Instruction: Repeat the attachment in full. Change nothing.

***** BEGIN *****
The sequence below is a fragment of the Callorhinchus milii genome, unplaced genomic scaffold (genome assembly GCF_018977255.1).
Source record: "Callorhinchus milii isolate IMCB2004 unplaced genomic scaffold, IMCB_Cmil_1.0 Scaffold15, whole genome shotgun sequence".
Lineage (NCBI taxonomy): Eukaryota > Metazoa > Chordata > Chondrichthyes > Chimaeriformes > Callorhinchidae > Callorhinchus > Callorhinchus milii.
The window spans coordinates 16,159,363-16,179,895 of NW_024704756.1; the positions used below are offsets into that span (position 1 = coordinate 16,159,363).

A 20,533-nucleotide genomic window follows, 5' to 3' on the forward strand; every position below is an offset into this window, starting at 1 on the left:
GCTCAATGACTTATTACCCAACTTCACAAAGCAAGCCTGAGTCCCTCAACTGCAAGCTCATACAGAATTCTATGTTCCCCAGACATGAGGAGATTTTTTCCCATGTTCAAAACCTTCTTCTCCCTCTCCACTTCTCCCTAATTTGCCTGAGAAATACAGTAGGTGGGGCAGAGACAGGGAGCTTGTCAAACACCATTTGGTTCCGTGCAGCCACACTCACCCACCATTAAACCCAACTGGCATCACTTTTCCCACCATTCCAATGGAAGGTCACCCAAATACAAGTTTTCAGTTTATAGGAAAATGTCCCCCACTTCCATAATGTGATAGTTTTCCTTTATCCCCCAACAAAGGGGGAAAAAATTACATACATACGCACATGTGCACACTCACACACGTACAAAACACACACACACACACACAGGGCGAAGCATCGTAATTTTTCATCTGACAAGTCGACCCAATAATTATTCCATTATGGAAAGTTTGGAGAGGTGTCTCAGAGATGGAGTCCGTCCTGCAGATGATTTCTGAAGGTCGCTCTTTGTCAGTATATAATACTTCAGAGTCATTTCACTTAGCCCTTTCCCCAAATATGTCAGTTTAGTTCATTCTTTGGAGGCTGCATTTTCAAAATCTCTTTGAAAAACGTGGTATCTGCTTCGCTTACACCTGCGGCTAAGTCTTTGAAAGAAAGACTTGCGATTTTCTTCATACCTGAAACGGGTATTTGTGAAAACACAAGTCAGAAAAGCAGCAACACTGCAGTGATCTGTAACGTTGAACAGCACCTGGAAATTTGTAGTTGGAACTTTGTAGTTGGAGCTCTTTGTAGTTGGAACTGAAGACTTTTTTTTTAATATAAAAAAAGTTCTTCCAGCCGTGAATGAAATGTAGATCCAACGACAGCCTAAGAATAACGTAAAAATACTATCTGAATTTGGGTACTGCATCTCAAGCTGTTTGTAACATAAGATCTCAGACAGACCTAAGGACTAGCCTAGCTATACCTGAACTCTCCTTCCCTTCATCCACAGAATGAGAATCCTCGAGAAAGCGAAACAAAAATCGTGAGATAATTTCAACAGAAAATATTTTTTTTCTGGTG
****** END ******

The sequence below is a fragment of the Callorhinchus milii genome, unplaced genomic scaffold (genome assembly GCF_018977255.1).
Source record: "Callorhinchus milii isolate IMCB2004 unplaced genomic scaffold, IMCB_Cmil_1.0 Scaffold15, whole genome shotgun sequence".
Lineage (NCBI taxonomy): Eukaryota > Metazoa > Chordata > Chondrichthyes > Chimaeriformes > Callorhinchidae > Callorhinchus > Callorhinchus milii.
The window spans coordinates 16,159,363-16,179,895 of NW_024704756.1; the positions used below are offsets into that span (position 1 = coordinate 16,159,363).

A 20,533-nucleotide genomic window follows, 5' to 3' on the forward strand; every position below is an offset into this window, starting at 1 on the left:
GCTCAATGACTTATTACCCAACTTCACAAAGCAAGCCTGAGTCCCTCAACTGCAAGCTCATACAGAATTCTATGTTCCCCAGACATGAGGAGATTTTTTCCCATGTTCAAAACCTTCTTCTCCCTCTCCACTTCTCCCTAATTTGCCTGAGAAATACAGTAGGTGGGGCAGAGACAGGGAGCTTGTCAAACACCATTTGGTTCCGTGCAGCCACACTCACCCACCATTAAACCCAACTGGCATCACTTTTCCCACCATTCCAATGGAAGGTCACCCAAATACAAGTTTTCAGTTTATAGGAAAATGTCCCCCACTTCCATAATGTGATAGTTTTCCTTTATCCCCCAACAAAGGGGGAAAAAATTACATACATACGCACATGTGCACACTCACACACGTACAAAACACACACACACACACACAGGGCGAAGCATCGTAATTTTTCATCTGACAAGTCGACCCAATAATTATTCCATTATGGAAAGTTTGGAGAGGTGTCTCAGAGATGGAGTCCGTCCTGCAGATGATTTCTGAAGGTCGCTCTTTGTCAGTATATAATACTTCAGAGTCATTTCACTTAGCCCTTTCCCCAAATATGTCAGTTTAGTTCATTCTTTGGAGGCTGCATTTTCAAAATCTCTTTGAAAAACGTGGTATCTGCTTCGCTTACACCTGCGGCTAAGTCTTTGAAAGAAAGACTTGCGATTTTCTTCATACCTGAAACGGGTATTTGTGAAAACACAAGTCAGAAAAGCAGCAACACTGCAGTGATCTGTAACGTTGAACAGCACCTGGAAATTTGTAGTTGGAACTTTGTAGTTGGAGCTCTTTGTAGTTGGAACTGAAGACTTTTTTTTTAATATAAAAAAAGTTCTTCCAGCCGTGAATGAAATGTAGATCCAACGACAGCCTAAGAATAACGTAAAAATACTATCTGAATTTGGGTACTGCATCTCAAGCTGTTTGTAACATAAGATCTCAGACAGACCTAAGGACTAGCCTAGCTATACCTGAACTCTCCTTCCCTTCATCCACAGAATGAGAATCCTCGAGAAAGCGAAACAAAAATCGTGAGATAATTTCAACAGAAAATATTTTTTTTCTGGTG